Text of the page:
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Hip hop festival unifies community, shares culture

Corey J. Allen | 7/27/2010, 9:12 p.m.
MC D, also known as Dakarai Washington, performed original songs and entertained the crowd at the Hip Hop 4 Life Culture Eric Esteves

The most dynamic performance came from the group B One Example, a group that uses various forms of art — from acting, break dancing, singing, rapping, photography and fine art — to express themselves.

One of the festival’s youngest patrons, Sahnan Ninti, 2, stood in amazement while he got his balloon sculpture knotted and twisted, much to the joy of his mother, Jamilah Earth.

“This event means reclaiming what hip hop culture and hip hop music really means,” said Tito Jackson, co-MC for the event and political director for Gov. Deval Patrick’s re-election campaign. “It’s family, it’s folks expressing themselves and it’s people having a voice. We may not be downtown, at a fancy theater blowing a bunch of cash, but we’re here building with one another.”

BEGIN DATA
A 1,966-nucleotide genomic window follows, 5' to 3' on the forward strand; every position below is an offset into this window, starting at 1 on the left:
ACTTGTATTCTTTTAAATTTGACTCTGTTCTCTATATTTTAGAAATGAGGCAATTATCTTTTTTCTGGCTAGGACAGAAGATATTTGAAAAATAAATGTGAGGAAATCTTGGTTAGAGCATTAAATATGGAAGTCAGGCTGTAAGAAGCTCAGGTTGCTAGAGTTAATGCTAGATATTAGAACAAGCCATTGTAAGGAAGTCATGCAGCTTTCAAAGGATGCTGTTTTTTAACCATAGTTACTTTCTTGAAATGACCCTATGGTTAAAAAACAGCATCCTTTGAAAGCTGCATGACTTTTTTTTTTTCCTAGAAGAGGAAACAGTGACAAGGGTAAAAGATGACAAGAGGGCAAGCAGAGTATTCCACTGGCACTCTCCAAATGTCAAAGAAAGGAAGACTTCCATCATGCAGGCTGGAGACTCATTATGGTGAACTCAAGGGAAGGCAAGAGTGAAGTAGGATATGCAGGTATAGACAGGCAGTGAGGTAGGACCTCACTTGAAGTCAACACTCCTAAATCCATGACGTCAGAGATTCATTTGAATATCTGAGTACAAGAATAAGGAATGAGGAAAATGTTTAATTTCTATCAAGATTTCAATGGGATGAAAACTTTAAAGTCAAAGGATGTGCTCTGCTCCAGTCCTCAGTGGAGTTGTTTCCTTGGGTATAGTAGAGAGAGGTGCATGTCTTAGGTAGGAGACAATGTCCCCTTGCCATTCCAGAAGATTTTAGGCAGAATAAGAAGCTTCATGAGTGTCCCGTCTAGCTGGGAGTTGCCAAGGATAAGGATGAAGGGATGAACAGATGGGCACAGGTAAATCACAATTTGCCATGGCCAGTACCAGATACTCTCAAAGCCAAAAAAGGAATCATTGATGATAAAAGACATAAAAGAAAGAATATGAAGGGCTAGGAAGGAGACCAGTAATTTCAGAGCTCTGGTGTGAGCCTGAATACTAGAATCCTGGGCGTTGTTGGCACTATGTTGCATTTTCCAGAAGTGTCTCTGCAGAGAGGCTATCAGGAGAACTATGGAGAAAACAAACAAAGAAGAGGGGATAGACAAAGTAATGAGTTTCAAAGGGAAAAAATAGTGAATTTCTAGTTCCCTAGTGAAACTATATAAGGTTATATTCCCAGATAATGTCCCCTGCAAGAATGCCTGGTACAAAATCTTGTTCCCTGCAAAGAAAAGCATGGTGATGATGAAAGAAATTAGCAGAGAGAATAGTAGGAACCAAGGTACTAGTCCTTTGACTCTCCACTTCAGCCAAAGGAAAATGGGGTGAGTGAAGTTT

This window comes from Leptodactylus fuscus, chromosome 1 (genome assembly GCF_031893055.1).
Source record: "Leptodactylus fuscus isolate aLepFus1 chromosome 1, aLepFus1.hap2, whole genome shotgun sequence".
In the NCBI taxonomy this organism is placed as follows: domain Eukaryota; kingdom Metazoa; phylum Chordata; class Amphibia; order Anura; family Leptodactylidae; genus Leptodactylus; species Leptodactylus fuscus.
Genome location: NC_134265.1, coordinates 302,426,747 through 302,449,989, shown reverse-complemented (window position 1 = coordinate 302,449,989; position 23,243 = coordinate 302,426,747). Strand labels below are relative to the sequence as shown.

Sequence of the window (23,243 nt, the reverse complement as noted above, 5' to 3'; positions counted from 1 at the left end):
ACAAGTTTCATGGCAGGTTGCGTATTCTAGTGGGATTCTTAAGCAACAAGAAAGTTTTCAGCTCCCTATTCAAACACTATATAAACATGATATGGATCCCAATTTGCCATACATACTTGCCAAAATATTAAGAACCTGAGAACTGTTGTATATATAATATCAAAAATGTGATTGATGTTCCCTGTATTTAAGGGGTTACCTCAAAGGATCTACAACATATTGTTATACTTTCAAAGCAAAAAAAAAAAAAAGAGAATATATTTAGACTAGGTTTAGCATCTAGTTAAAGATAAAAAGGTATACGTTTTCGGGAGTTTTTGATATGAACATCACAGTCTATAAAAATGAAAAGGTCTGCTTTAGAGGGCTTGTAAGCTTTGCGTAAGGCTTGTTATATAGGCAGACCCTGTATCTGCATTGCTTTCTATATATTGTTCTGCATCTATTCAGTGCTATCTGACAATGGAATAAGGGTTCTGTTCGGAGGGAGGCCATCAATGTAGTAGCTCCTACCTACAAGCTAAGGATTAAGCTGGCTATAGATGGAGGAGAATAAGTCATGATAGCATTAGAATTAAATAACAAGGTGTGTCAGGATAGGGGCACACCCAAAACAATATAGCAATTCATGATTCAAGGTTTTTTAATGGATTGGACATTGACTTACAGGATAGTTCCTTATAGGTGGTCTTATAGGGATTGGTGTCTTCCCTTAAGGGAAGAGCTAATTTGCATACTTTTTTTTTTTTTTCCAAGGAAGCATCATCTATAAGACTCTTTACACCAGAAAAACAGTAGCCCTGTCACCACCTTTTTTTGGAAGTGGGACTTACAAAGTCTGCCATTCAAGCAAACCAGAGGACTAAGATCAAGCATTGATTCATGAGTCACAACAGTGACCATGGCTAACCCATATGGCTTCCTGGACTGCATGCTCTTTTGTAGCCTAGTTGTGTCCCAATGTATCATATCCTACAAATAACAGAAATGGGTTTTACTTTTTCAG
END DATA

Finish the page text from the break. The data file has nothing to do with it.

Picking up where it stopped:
When it started to rain in the park, Jahriffe MacKenzie, a member of the Jah-N-I Roots Band, was playing the guitar and singing an original rendition of “Thin Line Between Love and Hate” that referenced Solomon and Bath-Sheba, as a young woman stood next to him holding an umbrella over his head. As he progressed in his set, the rain let up and the sun came out.

“Musicians are the healers,” said MacKenzie. “The healers are the ones that tap into the doors that no one wants to tap into. I just try to bring the light and music to touch the people’s souls.”